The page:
Microsoft will include a full Linux kernel for the developer community in its Windows 10 operating system this year. Microsoft and Linux will integrate at userspace which is installed through the Windows store, the testing for which will begin in the summer of 2019. It’s a big event in the evolution of Microsoft’s Windows operating system as this is the first occurrence of its kind wherein Linux will be a part of Windows. So far, it seems that the feature will be available sometime later this year — 19H2 is Microsoft’s code name for the high-profile project.
“Beginning with Windows Insiders builds this Summer, we will include an in-house custom-built Linux kernel to underpin the newest version of the Windows Subsystem for Linux (WSL),” explains Microsoft program manager Jack Hammons. “The kernel itself will initially be based on version 4.19, the latest long-term stable release of Linux. The kernel will be rebased at the designation of new long-term stable releases to ensure that the WSL kernel always has the latest Linux goodness.”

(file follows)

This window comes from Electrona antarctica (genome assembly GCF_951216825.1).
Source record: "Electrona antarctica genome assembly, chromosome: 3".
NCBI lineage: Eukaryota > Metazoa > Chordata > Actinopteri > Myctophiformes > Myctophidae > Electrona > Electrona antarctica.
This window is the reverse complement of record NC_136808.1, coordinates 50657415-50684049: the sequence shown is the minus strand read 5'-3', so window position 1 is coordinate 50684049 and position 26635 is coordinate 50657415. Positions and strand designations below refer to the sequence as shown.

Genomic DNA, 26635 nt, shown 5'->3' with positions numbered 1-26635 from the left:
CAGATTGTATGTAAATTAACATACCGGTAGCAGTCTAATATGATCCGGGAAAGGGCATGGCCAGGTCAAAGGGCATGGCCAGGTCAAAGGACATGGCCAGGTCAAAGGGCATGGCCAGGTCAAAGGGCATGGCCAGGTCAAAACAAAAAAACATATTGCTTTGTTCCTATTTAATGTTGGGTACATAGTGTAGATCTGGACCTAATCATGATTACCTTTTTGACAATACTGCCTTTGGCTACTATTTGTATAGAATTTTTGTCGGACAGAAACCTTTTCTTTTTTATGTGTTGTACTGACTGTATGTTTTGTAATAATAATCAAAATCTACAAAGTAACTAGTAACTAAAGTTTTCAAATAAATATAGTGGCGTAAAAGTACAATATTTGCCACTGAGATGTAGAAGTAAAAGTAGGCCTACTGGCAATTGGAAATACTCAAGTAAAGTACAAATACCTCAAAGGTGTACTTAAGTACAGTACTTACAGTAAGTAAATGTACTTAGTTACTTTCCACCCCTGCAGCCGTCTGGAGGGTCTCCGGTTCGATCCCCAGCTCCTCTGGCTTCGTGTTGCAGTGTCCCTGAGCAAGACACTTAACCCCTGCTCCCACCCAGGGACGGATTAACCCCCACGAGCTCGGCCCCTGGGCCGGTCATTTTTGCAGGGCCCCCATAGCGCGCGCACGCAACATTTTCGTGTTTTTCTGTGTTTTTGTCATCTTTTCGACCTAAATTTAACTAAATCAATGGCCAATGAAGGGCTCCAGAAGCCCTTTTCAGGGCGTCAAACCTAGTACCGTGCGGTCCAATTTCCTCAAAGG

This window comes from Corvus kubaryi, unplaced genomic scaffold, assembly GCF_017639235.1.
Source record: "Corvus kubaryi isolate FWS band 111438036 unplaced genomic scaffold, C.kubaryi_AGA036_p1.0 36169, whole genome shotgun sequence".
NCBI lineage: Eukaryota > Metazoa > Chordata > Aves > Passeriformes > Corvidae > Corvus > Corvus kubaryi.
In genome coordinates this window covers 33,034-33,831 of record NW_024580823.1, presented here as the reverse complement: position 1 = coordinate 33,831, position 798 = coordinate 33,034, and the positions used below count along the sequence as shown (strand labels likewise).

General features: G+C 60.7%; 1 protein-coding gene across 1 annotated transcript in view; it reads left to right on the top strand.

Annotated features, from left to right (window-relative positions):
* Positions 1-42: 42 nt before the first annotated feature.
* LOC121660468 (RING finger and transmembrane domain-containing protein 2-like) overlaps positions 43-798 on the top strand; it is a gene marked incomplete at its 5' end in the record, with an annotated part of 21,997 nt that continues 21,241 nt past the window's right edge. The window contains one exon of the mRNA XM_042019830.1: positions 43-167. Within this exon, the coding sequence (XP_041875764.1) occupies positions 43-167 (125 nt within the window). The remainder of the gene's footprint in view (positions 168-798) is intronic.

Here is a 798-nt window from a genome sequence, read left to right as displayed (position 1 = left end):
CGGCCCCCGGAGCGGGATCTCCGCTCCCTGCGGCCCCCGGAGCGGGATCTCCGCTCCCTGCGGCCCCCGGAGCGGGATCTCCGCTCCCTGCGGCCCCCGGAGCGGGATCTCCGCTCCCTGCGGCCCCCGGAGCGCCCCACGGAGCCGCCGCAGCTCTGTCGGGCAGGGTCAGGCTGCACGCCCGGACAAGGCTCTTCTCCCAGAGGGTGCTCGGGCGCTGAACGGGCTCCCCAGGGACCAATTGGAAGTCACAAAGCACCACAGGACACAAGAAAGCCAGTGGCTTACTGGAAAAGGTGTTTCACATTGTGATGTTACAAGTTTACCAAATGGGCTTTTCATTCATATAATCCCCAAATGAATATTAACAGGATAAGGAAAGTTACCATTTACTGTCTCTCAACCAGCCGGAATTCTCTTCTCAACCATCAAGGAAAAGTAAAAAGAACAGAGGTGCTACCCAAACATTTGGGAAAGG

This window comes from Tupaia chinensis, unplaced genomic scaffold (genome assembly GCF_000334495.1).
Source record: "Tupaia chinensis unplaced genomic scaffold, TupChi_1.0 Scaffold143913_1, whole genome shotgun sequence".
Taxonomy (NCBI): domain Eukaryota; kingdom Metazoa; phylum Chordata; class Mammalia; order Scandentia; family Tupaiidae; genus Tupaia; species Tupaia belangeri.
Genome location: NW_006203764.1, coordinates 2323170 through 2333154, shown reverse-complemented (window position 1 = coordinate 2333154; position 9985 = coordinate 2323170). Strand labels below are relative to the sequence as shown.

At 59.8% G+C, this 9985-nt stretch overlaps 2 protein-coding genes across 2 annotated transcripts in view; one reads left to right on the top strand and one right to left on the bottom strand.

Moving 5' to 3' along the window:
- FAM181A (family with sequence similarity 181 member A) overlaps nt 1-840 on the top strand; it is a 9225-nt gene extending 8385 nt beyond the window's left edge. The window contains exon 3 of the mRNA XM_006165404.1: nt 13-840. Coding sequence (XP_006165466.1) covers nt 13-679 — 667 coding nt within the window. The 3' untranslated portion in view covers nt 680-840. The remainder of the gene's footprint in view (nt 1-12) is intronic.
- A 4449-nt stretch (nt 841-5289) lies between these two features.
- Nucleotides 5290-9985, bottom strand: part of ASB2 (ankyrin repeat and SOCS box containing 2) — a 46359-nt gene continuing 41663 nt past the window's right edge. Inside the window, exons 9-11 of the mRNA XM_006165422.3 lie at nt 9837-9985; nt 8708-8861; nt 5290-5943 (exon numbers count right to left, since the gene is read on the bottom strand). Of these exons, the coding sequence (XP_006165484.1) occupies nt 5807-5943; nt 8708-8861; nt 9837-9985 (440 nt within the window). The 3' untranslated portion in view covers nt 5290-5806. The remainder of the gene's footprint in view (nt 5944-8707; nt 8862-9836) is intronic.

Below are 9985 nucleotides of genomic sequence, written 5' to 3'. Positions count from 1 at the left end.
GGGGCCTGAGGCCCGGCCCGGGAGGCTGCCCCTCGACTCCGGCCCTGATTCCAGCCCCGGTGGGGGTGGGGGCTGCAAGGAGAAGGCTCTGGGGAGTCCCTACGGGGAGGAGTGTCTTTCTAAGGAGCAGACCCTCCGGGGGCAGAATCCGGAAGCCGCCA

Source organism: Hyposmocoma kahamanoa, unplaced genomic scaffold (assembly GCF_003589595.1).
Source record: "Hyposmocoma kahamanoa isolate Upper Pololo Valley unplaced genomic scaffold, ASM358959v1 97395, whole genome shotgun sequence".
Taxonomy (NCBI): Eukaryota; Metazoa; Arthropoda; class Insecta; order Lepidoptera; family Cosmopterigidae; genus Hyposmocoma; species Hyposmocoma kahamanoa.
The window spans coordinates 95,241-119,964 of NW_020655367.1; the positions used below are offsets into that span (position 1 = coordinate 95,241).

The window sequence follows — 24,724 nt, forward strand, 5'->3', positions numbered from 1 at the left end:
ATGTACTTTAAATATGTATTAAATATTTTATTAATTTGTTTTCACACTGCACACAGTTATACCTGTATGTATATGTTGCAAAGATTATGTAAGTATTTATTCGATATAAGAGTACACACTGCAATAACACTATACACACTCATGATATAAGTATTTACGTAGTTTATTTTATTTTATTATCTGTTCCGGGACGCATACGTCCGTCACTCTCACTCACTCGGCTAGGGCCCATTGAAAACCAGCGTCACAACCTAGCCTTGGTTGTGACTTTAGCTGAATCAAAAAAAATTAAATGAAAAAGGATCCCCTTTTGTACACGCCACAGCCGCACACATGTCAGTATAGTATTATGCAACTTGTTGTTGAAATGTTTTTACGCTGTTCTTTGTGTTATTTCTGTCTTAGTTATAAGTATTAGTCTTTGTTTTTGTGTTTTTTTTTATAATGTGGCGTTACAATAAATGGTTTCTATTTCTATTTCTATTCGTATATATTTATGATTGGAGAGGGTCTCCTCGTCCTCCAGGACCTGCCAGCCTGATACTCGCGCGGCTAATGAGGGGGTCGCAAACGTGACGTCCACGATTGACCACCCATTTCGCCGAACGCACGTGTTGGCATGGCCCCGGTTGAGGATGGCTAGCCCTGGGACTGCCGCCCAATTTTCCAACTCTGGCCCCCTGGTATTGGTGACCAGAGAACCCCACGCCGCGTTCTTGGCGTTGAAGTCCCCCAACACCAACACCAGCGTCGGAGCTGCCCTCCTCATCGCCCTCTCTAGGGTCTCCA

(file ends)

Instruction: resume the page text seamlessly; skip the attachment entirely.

This is terrific news for the Linux developer community as they would have a huge performance spike in the Linux subsystem available on Windows. Microsoft will update this kernel along with its windows updates. Developers are free to chime in and develop their own WSL kernels and submit changes. The project is fully open-source allowing developers to experiment with Linux for software development.
Microsoft also announced the Windows terminal which the company wants to act as a central location for quick access to environments such as –
- Windows Subsystem for Linux (WSL)
Microsoft has never stopped surprising the Linux developer community. Prior to this, the company launched –
- Bash shell to Windows (10)
- Ubuntu (Windows Store)
- SUSE Linux (Windows Store)
- Fedora (Windows Store)